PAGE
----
By Ian Ransom
OITA, Japan (Reuters) – Three-times finalists France head into their World Cup clash with Tonga on Sunday battling a rising injury toll and hoping to avoid a repeat of their stunning upset by the Pacific islanders at the 2011 tournament in New Zealand.
Before Japan’s ‘Miracle of Brighton’ win over South Africa four years ago in England, Tonga could arguably claim the biggest shock in World Cup history when they felled the French 19-14 in Wellington.
A France squad riven by disharmony and in open rebellion against coach Marc Lievremont ultimately regrouped to reach the final and lose by a point to the All Blacks.
Tonga were ultimately eliminated but returned home to a hero’s welcome.
Eight years on, France, one of the youngest outfits in Japan, have only fullback Maxime Medard from the Les Bleus team that was pilloried by media and fans after the Tonga turmoil.
Yet they are wary of history repeating at a tournament that has already yielded magic for the underdogs, with Japan’s sparkling win over Ireland and Uruguay’s Fijian surprise.
“This is also the biggest pack of this World Cup,” coach Jacques Brunel said of Tonga, who lost their opening Pool C games to England and Argentina.
“We have seen that they are capable of imposing this power, that they are difficult to manoeuvre.
“This team has power, strength, it is aggressive, enterprising. We will have a big challenge.”
France’s preparations for the match at Kumamoto Stadium have been overshadowed by injuries, with fullback Thomas Ramos and hooker Peato Mauvaka ruled out of the World Cup on Friday.
The squad’s tournament-ending injuries now number four, with winger Wesley Fofana and prop Demba Bamba having already exited.
A back problem for Antoine Dupont further clouded the camp but Brunel included the talented young scrumhalf in the reserves and insisted the injury was minor.
French rugby were embarrassed earlier this week after naming an injured replacement for Bamba, and issued an apology after changing the replacement to Racing 92 prop Cedate Gomes Sa.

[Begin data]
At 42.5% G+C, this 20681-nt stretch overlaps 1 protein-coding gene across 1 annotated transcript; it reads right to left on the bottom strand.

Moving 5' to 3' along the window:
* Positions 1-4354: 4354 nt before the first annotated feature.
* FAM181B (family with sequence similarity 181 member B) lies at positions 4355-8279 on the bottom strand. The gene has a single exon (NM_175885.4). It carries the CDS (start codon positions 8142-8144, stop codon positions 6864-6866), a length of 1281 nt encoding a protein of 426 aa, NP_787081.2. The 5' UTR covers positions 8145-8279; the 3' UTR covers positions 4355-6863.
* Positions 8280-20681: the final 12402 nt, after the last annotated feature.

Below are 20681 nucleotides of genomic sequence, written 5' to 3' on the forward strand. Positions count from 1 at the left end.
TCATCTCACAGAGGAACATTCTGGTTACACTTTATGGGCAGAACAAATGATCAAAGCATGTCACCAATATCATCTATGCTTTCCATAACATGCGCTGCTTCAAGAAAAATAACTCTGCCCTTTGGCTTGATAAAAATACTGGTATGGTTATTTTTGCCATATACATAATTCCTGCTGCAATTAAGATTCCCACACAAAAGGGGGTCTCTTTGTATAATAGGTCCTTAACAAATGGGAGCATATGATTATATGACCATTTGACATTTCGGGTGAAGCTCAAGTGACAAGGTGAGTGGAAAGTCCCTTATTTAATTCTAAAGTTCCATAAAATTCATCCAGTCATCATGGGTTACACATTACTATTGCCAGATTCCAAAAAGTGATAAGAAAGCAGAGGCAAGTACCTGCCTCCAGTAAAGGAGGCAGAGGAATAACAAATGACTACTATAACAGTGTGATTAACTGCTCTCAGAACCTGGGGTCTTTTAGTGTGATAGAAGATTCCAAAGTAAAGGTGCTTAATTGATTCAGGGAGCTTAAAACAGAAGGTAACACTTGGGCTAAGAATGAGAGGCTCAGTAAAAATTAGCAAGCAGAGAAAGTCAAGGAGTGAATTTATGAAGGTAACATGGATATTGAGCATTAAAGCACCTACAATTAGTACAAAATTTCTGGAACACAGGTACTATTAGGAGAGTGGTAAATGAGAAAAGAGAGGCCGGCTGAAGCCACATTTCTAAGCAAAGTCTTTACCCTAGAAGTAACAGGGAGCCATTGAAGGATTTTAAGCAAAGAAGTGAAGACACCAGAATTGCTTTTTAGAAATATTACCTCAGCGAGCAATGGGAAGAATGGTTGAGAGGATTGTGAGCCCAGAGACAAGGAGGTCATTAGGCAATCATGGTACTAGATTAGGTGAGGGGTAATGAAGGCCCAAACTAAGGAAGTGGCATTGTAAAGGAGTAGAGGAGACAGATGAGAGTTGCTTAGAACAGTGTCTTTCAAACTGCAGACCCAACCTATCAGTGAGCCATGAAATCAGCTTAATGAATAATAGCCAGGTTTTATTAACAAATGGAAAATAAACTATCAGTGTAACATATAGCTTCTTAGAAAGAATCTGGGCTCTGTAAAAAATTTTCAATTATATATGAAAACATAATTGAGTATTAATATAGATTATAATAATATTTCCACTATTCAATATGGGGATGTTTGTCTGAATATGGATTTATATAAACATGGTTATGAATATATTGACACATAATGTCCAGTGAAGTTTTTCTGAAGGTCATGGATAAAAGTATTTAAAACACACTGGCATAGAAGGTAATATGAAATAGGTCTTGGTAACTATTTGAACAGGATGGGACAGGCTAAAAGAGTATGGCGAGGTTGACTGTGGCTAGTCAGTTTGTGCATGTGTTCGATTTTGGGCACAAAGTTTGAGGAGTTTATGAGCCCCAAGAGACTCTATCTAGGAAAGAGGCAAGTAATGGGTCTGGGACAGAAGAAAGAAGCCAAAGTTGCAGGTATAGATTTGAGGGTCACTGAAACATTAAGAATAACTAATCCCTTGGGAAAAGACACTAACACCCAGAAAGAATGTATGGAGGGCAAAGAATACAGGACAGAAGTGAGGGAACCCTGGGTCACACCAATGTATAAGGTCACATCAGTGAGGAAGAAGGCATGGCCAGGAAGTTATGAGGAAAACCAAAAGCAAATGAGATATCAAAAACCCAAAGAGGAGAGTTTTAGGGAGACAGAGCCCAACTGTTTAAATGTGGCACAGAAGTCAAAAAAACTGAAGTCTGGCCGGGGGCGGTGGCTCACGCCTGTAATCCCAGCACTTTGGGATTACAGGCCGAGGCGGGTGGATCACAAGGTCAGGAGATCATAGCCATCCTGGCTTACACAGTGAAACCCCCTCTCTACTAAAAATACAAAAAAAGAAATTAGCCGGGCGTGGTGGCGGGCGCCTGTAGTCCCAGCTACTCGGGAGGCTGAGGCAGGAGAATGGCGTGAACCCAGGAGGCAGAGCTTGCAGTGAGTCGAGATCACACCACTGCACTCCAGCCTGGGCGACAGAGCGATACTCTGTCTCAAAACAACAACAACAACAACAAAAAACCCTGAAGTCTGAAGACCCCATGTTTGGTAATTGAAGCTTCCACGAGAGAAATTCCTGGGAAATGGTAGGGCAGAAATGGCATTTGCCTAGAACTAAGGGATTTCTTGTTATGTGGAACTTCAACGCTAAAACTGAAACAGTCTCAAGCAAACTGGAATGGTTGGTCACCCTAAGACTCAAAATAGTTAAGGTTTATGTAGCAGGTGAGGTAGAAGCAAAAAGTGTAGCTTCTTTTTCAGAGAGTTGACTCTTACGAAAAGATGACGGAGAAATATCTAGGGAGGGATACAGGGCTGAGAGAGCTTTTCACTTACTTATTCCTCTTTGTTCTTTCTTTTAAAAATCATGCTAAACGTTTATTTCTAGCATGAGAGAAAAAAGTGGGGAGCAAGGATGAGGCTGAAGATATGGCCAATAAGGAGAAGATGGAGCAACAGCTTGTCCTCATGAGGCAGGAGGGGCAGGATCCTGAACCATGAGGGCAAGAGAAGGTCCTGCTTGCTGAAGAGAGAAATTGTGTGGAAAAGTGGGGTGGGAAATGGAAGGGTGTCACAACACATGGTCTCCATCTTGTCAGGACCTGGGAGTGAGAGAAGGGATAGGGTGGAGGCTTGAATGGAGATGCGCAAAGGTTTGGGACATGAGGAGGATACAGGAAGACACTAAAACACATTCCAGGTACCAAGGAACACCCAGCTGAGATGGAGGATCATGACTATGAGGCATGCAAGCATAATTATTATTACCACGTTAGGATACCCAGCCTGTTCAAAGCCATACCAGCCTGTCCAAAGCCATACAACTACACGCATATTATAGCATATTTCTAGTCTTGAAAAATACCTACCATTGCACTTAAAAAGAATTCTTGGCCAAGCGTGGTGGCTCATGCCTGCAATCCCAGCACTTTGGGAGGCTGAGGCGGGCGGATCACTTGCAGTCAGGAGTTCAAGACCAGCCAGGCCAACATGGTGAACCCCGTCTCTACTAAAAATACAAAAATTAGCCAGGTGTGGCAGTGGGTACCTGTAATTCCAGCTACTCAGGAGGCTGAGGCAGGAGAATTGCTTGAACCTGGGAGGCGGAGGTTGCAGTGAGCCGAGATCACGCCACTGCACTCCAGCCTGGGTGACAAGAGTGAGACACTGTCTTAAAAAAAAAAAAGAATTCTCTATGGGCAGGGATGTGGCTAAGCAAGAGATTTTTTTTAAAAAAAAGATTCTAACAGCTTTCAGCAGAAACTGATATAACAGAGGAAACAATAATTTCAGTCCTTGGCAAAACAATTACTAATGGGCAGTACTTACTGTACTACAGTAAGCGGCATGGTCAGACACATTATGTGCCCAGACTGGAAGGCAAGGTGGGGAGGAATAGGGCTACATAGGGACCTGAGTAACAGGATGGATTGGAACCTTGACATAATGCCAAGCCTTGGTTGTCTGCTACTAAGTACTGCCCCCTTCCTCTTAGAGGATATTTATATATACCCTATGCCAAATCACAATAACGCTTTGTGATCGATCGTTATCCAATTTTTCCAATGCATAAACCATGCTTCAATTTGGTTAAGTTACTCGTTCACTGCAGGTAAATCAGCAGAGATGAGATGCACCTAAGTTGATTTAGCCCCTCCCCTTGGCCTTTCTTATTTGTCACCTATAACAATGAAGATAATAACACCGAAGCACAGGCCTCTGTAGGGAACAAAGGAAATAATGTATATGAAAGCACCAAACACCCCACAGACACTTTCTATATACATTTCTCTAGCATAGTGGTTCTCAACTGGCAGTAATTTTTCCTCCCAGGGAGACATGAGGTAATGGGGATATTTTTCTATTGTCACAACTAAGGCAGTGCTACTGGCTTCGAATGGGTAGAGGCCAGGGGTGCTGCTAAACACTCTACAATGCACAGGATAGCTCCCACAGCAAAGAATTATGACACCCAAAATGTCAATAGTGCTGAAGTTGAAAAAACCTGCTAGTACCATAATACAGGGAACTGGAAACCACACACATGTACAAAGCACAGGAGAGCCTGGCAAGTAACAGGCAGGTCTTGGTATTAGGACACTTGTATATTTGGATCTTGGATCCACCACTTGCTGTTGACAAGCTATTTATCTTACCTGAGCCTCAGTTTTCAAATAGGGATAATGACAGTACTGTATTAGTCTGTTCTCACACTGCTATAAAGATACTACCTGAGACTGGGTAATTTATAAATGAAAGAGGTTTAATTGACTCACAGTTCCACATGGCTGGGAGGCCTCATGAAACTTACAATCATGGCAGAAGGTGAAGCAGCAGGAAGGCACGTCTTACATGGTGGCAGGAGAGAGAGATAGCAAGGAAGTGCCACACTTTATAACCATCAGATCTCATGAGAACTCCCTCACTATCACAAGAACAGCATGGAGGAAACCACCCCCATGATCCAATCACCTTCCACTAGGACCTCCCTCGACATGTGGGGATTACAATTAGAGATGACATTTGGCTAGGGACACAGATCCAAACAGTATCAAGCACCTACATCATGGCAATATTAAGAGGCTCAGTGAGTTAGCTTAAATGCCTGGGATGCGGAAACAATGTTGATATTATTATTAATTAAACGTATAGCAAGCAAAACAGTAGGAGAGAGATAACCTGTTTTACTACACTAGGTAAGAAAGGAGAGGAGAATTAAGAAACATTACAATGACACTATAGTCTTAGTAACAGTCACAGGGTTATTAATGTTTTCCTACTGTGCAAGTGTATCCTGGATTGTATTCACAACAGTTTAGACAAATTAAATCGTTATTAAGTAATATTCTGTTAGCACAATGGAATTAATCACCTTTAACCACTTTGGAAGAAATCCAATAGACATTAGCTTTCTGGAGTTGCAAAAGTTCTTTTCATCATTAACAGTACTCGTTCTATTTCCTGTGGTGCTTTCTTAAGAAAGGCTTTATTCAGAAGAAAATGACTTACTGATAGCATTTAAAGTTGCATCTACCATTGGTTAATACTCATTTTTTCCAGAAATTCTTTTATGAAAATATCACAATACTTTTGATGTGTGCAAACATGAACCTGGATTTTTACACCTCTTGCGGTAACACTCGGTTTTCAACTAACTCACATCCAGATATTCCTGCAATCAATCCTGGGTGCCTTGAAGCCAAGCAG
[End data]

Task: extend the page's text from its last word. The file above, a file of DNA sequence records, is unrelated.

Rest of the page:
Sports daily L’Equipe alleged further impropriety, saying the federation had released the starting 15 for Tonga on social media on Thursday without the team’s prior knowledge.
Brunel, however, said the team was set in stone for 10 days and refuted reporters’ suggestions the players had been trained too hard.
“Not at all. Analyse the injuries we are talking about. Peato did not get injured in a match and for Thomas (Ramos), it’s accidental,” he said.
The 65-year-old named a stronger starting lineup than the 15 who laboured against the United States before the reserves carried them through to a 33-9 win in Fukuoka on Wednesday.
Scrumhalf Baptiste Serin, who was instrumental off the bench against the U.S., has been rewarded with the number nine shirt and will partner with 20-year-old Romain Ntamack in France’s third halfback combination in three games.
Prop Jefferson Poirot will become France’s third captain at the World Cup, with regular skipper Guilhem Guirado on the bench again and number eight Louis Picamoles, who led the side against the U.S., rested.
Should France click, their classy backline could pile on the tries.
Tonga, however, were buoyed by their strong second half against Argentina and may feel they can revive the glory days of 2011 should they maintain the intensity against what appears a brittle French side under pressure.
“We know the old boys did it in 2011,” said winger Cooper Vuna, who played two tests for Australia in 2012.
“Now it’s down to us to pull off another upset.”
(Reporting by Ian Ransom; Editing by Amlan Chakraborty)